For 32 years, a father in Jay, Maine has been searching for his daughter.
Dick Moreau, 75, says he won’t rest until he puts his daughter Kimberly to rest and gives her a proper burial.
“We all accept that she’s gone, we just can’t accept that somebody threw her out in the middle of nowhere without caring,” he said.
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Kimberly was last seen on Main Street in Jay with an acquaintance named Brian Enman. The teenager had told her family she was going out for a ride with friends and was seen getting into his car. In 2015, Maine State Police conducted a search on Enman’s property in Canton. Lt. Mark Holmquist will not say if any new evidence was found. Enman has not been named as a suspect.
“This is still very much an active and open case,” said Lt. Holmquist. “Out of all of our unsolved homicide and missing person cases, this particular case receives a lot of tips.”
He credits Dick Moreau’s “tenacity and persistence” with keeping the public interest in Kimberly’s case after all these years.
Moreau has personally put up thousands of missing person posters in the Jay area and conducted countless searches. He admits every May 10th, the anniversary of Kimberly’s disappearance, is a difficult day.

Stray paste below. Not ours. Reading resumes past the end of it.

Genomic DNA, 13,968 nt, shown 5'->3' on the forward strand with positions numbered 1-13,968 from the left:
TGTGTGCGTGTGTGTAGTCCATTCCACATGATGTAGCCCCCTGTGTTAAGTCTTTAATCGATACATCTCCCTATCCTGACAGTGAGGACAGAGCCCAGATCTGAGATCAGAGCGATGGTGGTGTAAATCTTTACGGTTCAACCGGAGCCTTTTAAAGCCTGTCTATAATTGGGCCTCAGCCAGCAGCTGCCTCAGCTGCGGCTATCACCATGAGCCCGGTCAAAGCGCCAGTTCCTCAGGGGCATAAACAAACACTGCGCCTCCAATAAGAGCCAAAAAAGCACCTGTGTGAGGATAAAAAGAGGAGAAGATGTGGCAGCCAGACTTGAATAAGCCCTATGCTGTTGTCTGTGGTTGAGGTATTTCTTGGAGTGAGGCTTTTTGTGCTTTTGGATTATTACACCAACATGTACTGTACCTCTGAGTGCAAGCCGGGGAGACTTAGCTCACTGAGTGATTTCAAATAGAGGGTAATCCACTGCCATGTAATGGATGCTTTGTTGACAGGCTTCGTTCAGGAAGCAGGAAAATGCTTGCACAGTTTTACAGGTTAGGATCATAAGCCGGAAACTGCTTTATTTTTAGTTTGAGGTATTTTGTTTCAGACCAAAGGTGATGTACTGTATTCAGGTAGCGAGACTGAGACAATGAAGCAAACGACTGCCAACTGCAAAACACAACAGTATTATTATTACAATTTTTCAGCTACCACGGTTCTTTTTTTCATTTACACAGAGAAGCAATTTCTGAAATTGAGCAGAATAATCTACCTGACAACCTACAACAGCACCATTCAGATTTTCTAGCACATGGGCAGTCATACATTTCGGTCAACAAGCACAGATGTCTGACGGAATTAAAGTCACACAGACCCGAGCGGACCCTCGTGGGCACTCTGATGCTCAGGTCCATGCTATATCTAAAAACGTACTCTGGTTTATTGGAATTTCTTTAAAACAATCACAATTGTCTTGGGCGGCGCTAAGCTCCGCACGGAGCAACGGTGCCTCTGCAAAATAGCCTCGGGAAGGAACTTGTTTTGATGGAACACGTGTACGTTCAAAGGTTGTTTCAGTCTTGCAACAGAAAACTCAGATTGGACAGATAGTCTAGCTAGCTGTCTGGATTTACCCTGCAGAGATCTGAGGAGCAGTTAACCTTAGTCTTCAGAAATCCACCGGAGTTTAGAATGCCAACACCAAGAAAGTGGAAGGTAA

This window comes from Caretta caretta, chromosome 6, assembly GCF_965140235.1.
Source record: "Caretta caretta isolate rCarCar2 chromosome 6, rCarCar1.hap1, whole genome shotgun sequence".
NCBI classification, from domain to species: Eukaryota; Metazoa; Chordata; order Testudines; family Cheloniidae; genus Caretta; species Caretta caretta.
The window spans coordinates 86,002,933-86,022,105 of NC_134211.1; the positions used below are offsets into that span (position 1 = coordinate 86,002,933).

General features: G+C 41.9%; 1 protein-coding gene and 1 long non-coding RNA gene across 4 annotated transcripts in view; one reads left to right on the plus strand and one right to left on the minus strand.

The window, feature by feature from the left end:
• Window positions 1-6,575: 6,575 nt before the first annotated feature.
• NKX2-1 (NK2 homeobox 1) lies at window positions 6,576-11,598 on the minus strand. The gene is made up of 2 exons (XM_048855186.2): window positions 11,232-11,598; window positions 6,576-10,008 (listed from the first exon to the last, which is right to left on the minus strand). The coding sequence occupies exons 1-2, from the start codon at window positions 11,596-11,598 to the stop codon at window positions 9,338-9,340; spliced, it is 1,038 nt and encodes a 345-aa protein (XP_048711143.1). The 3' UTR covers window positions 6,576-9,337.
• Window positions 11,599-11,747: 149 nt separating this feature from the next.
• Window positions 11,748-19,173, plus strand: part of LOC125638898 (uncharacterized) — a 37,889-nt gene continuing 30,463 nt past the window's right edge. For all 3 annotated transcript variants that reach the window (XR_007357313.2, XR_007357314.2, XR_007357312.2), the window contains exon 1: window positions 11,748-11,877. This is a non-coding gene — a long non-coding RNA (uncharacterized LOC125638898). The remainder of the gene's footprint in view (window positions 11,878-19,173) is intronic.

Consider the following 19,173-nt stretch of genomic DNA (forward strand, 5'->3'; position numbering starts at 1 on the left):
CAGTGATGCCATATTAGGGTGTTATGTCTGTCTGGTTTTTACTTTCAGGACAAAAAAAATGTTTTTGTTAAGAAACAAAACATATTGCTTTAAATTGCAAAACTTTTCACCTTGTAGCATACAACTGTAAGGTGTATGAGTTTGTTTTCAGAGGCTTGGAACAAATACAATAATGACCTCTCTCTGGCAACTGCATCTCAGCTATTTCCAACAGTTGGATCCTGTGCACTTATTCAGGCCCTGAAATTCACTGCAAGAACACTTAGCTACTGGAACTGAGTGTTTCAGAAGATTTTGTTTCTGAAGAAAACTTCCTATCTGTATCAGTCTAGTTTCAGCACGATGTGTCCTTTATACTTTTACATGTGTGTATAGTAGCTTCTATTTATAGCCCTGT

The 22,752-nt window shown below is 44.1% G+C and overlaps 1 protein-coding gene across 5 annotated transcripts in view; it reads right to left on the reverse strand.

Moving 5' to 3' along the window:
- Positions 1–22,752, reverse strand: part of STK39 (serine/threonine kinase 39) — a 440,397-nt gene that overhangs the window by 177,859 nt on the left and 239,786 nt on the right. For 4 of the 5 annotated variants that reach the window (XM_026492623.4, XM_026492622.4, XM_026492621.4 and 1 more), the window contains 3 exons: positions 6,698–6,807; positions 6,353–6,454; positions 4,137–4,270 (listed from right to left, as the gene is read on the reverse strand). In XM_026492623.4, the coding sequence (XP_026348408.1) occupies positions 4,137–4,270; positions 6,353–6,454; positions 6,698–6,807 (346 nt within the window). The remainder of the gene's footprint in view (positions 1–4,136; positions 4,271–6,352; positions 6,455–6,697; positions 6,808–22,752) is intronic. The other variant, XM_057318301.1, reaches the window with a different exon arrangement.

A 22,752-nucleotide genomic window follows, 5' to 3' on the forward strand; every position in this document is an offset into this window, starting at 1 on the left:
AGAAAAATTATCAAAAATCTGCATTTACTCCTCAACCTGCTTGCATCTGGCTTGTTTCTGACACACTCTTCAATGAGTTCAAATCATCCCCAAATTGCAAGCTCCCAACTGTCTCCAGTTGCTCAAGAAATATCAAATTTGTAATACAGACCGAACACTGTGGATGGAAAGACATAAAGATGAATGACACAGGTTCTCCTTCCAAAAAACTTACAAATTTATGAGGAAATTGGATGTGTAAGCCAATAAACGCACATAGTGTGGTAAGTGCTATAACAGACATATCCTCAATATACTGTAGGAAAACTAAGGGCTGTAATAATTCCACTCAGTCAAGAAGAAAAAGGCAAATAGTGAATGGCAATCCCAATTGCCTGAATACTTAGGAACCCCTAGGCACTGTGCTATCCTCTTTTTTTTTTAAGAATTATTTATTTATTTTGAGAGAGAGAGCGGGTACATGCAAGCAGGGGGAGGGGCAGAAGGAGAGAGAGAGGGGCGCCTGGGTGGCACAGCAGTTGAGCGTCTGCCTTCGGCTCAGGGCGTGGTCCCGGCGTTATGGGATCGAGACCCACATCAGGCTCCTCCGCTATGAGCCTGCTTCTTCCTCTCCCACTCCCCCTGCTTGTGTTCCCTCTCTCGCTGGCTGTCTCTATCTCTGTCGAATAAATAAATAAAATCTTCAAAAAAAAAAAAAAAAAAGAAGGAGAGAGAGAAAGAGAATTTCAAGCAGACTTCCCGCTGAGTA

“Another year, another year I’m older,” he said. “Sometimes there are doubts. A lot of hurt. It never gets easier. It gets harder, if anything.”
Adding to his pain this year is the recent death of his second wife.
But there are some things giving Moreau hope. Since Maine’s Cold Case Unit was established in 2015, there have been big breaks in cases even older than Kimberly’s: a murder conviction 37 years after Joyce McClain’s death, and an arrest 38 years after infant Nathan Hagar died.
“The cold case squad is more than capable of seeing these things through,” said Moreau.
He said he wishes he had more communication with police, and he wants to know that the officers dedicated to cold cases aren’t being assigned to other work.
While Lt. Holmquist won’t discuss developments in the investigation, Moreau says he is aware of progress in the case and believes closure is around the corner.
“I think it will happen in the next year,” he said. “Then I’ll have two things to do. Bury my daughter, then take down every [missing person] poster there is. And that will be a joyous day.”